Thursday, August 28, 2014

Back to school doesn't always mean back to school

It's only the second week of school.

Monday, my third-grader had a panic attack and stayed home from school. And I was sick. 

Tuesday, my first- and third-graders didn't have school because it was parent-led conferences day. And I was sick. 

Wednesday I had appointments and commitments from 9 a.m. to 6:30 p.m., which I kept. And I was sick.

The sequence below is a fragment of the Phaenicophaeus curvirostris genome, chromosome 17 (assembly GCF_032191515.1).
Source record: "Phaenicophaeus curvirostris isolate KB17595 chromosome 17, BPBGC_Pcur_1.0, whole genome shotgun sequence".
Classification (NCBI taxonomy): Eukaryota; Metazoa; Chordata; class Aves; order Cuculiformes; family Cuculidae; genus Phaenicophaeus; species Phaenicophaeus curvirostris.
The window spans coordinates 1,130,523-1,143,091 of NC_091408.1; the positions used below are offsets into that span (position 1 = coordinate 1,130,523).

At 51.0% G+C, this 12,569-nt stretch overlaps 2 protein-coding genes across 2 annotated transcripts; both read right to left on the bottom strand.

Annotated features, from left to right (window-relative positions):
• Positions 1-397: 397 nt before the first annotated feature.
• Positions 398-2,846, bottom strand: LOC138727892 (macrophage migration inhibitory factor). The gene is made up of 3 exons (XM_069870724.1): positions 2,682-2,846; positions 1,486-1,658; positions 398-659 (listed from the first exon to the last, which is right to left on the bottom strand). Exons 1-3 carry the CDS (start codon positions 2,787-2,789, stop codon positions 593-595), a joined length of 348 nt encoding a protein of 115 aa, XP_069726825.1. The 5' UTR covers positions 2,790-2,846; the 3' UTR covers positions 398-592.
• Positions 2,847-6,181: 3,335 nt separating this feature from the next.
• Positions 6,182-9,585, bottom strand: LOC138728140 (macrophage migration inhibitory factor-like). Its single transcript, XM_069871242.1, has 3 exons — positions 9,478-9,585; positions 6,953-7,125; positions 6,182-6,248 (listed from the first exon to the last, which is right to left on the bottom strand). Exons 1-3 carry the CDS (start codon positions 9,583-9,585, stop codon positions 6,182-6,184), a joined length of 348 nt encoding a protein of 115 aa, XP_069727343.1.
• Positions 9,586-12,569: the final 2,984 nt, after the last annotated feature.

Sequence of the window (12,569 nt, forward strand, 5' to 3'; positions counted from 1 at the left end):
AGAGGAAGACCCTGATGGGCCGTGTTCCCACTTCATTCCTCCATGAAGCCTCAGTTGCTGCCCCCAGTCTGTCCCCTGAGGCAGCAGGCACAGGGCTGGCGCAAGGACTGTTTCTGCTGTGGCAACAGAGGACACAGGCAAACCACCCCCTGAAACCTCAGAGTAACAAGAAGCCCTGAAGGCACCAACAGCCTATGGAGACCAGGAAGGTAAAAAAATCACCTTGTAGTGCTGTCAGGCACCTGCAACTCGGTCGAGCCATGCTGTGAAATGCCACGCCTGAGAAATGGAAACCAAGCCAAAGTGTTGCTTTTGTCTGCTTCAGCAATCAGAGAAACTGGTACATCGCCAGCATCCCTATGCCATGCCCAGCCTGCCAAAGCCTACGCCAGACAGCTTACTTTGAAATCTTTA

Today, I woke up still sick and thought I'd get to sleep and get better because all three kids were supposed to be in school. While I'm dropping my elementary kids off at their school at 8:30, I get an automated call from my oldest child's middle school. There was a power outage at the school and all classes were canceled for the day. Kids will be released at 9 a.m. I head over to his school to find all access points backed up with traffic and police cars blocking the bus lanes with lights flashing. When I finally find a parking spot, I am as far away from where I'm supposed to get my child as I can be. So I walk to an open door and ask if I can walk through the school to get to the cafeteria (because did I forget to mention it's raining out?). The teachers tell me the entire school is pitch black (gotta love 1960s construction that decided windows were a bad thing), but one of the teachers said she'd walk me through with the flashlight on her cell phone. So we trek through pitch black hallways, go up and down stairs, hit one hallway with flashing strobe lights (did I mention I woke up with a killer headache on top of my cold?), and finally get to the cafeteria. Where all pandemonium had broken loose earlier because a bat got into the school through the kitchen vents, and found its way into the cafeteria, where it terrorized the children, who in turn screamed bloody murder and terrorized the poor bat. I couldn't find my child in all the chaos but found a teacher standing in the middle of the lunchroom calling out names on a bullhorn. She bellows out his name, he pops up from his seat, we get through the line to sign him out, and the same teacher who walked me in says she'll walk us through the school again to get back out. As we walk back through the strobe lights, the flights of stairs and the pitch black corridors, my sixth-grader is regaling us with the story of his morning adventure, totally jazzed about the best day of school absolutely ever. I wonder what tomorrow will be like?

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